He’s not your child, he’s your husband

I wrote this after receiving a Christmas letter a few years ago in which the wife referred to her ‘four children.’ As you can see, it touched a nerve. Don’t get me started, because I have a lot more I could write! Anyway, enjoy . . .


So there he is, sitting on the couch, beer spilling down his beard and an inane grin on his face. His team has just scored. He’s just a little boy in a man’s body, isn’t he? He’s your husband, and he goes to work, and he pays his taxes, but really, he’s just a child. Which is why you call him one of your children. You even write it in your Christmas letters. My four children, you write. Three under 14 and your husband makes four. Ho ho ho. Isn’t that funny? But it isn’t funny. It’s a tragedy and a disaster. Sadly, it’s one that by your actions, you perpetuate in a vicious circle you aren’t even aware of. Because in actual fact, you don’t really want a child for a husband, do you? You want a man. A real man. One who is strong and thoughtful, kind and brave. You want someone you can respect and love and honour and be proud of.

But look at him! There he is burping and farting and acting like a kid. He doesn’t deserve to be treated like an adult. He loses things, he needs to be organized, and it’s just so much easier to categorize him as one of the kids. You wash his pants, tell him off for wearing muddy boots in the house, and you remind him where he needs to be for his appointments. You even print out documents he needs. He asks you where he put his watch, and he forgets the names of the people you’re visiting that evening. He acts just like your 13 year old. So that’s how he should be treated. Like a teenager, and sometimes like a 10 year old. Treat him that way, because that’s all he deserves.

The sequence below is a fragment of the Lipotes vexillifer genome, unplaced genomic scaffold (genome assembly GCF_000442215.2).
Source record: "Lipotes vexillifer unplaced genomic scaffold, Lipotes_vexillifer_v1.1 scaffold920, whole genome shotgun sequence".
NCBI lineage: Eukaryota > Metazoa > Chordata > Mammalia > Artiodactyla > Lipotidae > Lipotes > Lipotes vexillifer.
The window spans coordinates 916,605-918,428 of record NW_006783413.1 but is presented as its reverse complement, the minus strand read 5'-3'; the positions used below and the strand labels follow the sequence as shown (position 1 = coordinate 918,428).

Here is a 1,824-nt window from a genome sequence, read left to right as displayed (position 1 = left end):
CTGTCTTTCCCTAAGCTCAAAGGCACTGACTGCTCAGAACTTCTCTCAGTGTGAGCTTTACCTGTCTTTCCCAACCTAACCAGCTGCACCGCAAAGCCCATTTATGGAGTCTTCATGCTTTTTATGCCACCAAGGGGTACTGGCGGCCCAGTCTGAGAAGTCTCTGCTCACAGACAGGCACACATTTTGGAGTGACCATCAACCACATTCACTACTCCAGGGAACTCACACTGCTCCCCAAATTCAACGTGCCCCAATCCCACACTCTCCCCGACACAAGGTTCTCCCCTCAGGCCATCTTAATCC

He’s used to it now. He doesn’t expect anything different. He’s been patronized for so long now, he simply lives up to the expectations placed upon him. He jokes with his mates about “getting into trouble,” as though he’s talking about a teacher at school. And he knows that your disapproval of the things he enjoys, like watching football and cricket on TV, is unending. The alienation that comes from your disapproval of his untidiness and his habits sinks deeper and deeper into his psyche. Well done! The man you fell in love with is now the child you would never want. One who forgets things and needs to be told to be nice to the Westmacotts and told, “please don’t make comments about the décor in her house. Please!”